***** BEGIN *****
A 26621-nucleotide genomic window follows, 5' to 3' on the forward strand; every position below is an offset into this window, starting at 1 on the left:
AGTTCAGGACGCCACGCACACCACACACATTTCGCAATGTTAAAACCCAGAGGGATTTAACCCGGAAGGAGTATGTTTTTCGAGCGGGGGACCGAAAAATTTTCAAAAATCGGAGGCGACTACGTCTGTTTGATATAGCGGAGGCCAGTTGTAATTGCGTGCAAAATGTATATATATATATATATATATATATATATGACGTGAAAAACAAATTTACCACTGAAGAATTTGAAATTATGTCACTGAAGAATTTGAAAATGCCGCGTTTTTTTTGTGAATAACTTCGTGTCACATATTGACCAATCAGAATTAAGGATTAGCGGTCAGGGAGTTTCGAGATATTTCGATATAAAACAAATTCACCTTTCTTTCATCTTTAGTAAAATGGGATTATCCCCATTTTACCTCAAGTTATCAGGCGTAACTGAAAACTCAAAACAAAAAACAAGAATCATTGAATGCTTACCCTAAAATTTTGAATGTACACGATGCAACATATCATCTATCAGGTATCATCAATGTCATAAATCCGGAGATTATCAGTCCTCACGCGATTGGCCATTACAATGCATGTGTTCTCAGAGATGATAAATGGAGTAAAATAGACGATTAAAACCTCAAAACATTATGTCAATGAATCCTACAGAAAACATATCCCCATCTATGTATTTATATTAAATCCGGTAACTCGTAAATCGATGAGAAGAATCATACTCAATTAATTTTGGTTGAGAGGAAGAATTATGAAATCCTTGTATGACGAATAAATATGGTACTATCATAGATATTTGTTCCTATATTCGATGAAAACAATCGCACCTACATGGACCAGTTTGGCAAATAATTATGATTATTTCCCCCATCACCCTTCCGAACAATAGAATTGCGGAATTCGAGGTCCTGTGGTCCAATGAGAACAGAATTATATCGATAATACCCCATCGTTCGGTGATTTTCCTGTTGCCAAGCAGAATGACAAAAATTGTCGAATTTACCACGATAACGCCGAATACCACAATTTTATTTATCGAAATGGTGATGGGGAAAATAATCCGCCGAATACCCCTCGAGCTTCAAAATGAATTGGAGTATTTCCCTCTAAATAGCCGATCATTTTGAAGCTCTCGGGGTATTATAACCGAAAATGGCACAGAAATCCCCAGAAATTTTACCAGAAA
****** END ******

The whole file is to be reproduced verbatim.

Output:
A 26621-nucleotide genomic window follows, 5' to 3' on the forward strand; every position below is an offset into this window, starting at 1 on the left:
AGTTCAGGACGCCACGCACACCACACACATTTCGCAATGTTAAAACCCAGAGGGATTTAACCCGGAAGGAGTATGTTTTTCGAGCGGGGGACCGAAAAATTTTCAAAAATCGGAGGCGACTACGTCTGTTTGATATAGCGGAGGCCAGTTGTAATTGCGTGCAAAATGTATATATATATATATATATATATATATATGACGTGAAAAACAAATTTACCACTGAAGAATTTGAAATTATGTCACTGAAGAATTTGAAAATGCCGCGTTTTTTTTGTGAATAACTTCGTGTCACATATTGACCAATCAGAATTAAGGATTAGCGGTCAGGGAGTTTCGAGATATTTCGATATAAAACAAATTCACCTTTCTTTCATCTTTAGTAAAATGGGATTATCCCCATTTTACCTCAAGTTATCAGGCGTAACTGAAAACTCAAAACAAAAAACAAGAATCATTGAATGCTTACCCTAAAATTTTGAATGTACACGATGCAACATATCATCTATCAGGTATCATCAATGTCATAAATCCGGAGATTATCAGTCCTCACGCGATTGGCCATTACAATGCATGTGTTCTCAGAGATGATAAATGGAGTAAAATAGACGATTAAAACCTCAAAACATTATGTCAATGAATCCTACAGAAAACATATCCCCATCTATGTATTTATATTAAATCCGGTAACTCGTAAATCGATGAGAAGAATCATACTCAATTAATTTTGGTTGAGAGGAAGAATTATGAAATCCTTGTATGACGAATAAATATGGTACTATCATAGATATTTGTTCCTATATTCGATGAAAACAATCGCACCTACATGGACCAGTTTGGCAAATAATTATGATTATTTCCCCCATCACCCTTCCGAACAATAGAATTGCGGAATTCGAGGTCCTGTGGTCCAATGAGAACAGAATTATATCGATAATACCCCATCGTTCGGTGATTTTCCTGTTGCCAAGCAGAATGACAAAAATTGTCGAATTTACCACGATAACGCCGAATACCACAATTTTATTTATCGAAATGGTGATGGGGAAAATAATCCGCCGAATACCCCTCGAGCTTCAAAATGAATTGGAGTATTTCCCTCTAAATAGCCGATCATTTTGAAGCTCTCGGGGTATTATAACCGAAAATGGCACAGAAATCCCCAGAAATTTTACCAGAAA